The Film Experience’s Nathaniel Rogers has prompted me to start giving some thought to the supporting categories. They feel blown out at the moment. Nat built this chart, and wrote a must-read post, to illustrate how supporting actors often get categorized:
So, Nat right mentions the assumed frontrunners right now – namely Geoffrey Rush who is a force to be reckoned with and seems to have the statue in hand — just by saying that one can jinx it, but the truth is – Rush’s is going to end the year, I feel sure, as one of the very best period, supporting OR lead. It’s the combination of his great work, his BODY of work, and the likability of his character.¬† But aside from Rush, what other names are churning around?
If Oscar season was right and fair, which it is not — we know that it is all about who is popular at the moment and not really about the best performances. It is about the best KNOWN actors in good performances. Sure, an unknown can break out if the performance is buzzed enough and the film worked enough, but generally speaking, when we talk about actors and actresses in the Oscar race, we are talking about known names.
The most under-reported and least known of the contenders has to be Winter’s Bone‘s John Hawkes. Okay, so a meth-snorting, gun-toting, creepy uncle isn’t exactly the stuff Oscars are made, but if we are just talking about the best performances period, buzz or no, publicity or no, John Hawkes is someone who, along with Jennifer Lawrence’s brilliant work, drives the film. Because Debra Granik sought authenticity, the film doesn’t feel like a third person account of the rural hillbilly landscape. It feels like you have slipped right into that world. And Hawkes is very much part of that. Will he get any attention? Who knows. He isn’t a star. He is, however, a very good actor.
Mark Ruffalo appears to be the one guy in The Kids Are All Right with a very good chance at a nomination, particularly since he’s been so ignored in the past and is generally a good actor and well-liked – he appeared recently on the Rachel Maddow show, for instance, not to talk about The Kids Are All Right but to talk about fracking — the subject of the documentary Gasland.
And then we have the tight, seamless ensemble from The Social Network, led by Andrew Garfield who plays Eduardo Saverin with a combination of excitement, confusion and bitterness – not an easy combo to pull off. He has some of the best scenes in the film and is the emotional center. Behind him is Justin Timberlake who plays the opposite — he’s the seductive threat, the new. Timberlake, despite it all, nails it. The two of them, along with Jesse Eisenberg, do not falter. Every scene is played like a World Series baseball game. Strange to see such young actors so capable, and much of this must be credited to Fincher, who directs the hell out of this movie – but was also someone who didn’t settle for a phoned-in performance, not from anyone in the cast – no, not even the women.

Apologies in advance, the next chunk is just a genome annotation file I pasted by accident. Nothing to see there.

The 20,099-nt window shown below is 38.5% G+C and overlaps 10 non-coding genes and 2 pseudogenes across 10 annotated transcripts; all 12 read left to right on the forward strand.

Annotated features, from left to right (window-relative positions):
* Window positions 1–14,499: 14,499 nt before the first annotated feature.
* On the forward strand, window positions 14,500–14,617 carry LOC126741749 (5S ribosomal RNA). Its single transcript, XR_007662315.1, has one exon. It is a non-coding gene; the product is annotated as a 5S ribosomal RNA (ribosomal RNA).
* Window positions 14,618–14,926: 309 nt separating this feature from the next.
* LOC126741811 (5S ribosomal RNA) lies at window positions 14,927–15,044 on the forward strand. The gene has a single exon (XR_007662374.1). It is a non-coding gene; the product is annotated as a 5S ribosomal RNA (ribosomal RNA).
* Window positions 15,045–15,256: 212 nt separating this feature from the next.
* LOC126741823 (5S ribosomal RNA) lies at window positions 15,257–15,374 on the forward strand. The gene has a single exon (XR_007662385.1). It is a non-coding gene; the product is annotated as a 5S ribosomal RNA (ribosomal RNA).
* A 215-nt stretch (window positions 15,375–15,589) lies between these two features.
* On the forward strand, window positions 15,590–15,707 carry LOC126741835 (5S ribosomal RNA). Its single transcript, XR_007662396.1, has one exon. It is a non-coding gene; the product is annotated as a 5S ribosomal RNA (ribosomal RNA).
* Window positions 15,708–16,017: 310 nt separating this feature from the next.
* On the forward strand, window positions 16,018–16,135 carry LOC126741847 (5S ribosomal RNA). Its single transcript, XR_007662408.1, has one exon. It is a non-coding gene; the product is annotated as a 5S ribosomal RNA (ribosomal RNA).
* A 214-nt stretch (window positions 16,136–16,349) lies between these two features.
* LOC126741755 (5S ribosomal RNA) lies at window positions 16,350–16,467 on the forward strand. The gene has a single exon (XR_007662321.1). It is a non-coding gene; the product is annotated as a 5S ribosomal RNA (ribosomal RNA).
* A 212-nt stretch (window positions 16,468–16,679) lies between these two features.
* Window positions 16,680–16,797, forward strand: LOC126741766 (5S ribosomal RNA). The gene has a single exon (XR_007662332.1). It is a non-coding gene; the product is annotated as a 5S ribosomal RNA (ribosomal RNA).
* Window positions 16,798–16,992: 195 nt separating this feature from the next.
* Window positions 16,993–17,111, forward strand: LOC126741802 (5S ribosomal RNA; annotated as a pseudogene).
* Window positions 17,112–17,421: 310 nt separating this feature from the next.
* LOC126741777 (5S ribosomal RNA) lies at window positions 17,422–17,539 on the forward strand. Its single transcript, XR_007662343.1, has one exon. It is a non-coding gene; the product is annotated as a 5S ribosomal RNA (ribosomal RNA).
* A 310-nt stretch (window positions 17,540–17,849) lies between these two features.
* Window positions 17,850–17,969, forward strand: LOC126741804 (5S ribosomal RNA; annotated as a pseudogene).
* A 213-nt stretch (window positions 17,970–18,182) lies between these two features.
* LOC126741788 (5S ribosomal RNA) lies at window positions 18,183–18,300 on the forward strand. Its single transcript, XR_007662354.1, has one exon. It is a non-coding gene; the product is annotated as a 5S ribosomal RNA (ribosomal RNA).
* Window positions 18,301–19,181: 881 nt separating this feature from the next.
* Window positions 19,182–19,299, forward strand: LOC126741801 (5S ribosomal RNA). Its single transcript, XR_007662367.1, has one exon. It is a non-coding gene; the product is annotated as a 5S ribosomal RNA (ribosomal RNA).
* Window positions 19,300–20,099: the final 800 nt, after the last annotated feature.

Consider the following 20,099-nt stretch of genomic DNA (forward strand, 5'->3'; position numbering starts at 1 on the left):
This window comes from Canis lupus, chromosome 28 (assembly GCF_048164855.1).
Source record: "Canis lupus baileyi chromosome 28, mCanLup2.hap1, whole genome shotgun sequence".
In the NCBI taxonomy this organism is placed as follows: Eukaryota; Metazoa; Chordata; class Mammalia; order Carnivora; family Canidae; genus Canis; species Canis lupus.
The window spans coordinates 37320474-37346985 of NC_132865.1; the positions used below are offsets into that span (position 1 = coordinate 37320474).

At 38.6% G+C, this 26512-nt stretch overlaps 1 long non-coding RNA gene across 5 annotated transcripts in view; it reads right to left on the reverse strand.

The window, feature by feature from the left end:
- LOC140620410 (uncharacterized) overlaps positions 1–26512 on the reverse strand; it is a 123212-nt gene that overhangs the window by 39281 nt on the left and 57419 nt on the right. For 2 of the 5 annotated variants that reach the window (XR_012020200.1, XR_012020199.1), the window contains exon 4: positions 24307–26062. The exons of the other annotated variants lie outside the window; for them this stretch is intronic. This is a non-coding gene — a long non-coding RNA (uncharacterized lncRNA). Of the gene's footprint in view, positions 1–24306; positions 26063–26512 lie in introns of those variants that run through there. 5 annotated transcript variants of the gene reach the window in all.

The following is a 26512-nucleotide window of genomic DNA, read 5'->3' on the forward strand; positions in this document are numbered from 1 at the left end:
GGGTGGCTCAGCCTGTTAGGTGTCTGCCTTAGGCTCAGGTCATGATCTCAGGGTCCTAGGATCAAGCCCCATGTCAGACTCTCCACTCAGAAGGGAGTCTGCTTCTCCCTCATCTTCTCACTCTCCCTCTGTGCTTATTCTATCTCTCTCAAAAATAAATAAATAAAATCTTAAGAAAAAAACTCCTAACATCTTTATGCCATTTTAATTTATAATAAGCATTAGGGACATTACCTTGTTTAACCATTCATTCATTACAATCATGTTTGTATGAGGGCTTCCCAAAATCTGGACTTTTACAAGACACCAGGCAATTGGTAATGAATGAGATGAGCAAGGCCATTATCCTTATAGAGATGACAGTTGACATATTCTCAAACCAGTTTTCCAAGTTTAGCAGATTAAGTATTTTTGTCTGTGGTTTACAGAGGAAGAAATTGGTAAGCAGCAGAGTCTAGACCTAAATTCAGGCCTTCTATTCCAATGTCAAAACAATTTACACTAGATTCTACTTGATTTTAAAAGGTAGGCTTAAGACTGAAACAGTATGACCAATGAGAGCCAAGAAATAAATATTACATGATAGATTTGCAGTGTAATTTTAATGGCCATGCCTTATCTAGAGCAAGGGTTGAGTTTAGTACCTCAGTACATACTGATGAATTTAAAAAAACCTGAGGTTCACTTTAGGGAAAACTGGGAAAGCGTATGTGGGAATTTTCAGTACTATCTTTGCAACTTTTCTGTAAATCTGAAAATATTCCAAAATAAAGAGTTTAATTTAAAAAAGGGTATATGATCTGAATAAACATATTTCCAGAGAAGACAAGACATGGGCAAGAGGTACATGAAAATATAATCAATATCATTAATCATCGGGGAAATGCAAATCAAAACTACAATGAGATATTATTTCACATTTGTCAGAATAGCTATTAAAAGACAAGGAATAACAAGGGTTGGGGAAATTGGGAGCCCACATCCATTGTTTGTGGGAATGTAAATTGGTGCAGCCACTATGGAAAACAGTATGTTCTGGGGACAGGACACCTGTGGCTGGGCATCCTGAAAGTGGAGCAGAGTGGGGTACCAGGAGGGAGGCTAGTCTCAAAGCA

There is Bill Murray for Get Low, though his and every other performance in the film is kind of overshadowed by Robert Duvall. Still, Murray shouldn’t necessarily be counted out even if he isn’t doing a lot of publicity. Get Low is a film that could have slipped into quirky ridiculousness but it is held in place by its three central performances.
Although it’s quietest film in Oscar season, Another Year still does feature a funny, moving turn by Jim Broadbent. And if Academy members see the film, which I’m sure they will, how can they not nominate Broadbent? He plays the irritated husband of Ruth Sheen. There are many supporting characters in the film – and of course, they’re all great. Mike Leigh can do no wrong when it comes to his actor-led ensemble and he’s never made a film with bad performances in them. Another Year is one of his best. Broadbent is usually the one who is the source of the film’s pain, but here he provides many of the film’s funniest lines and moments of levity.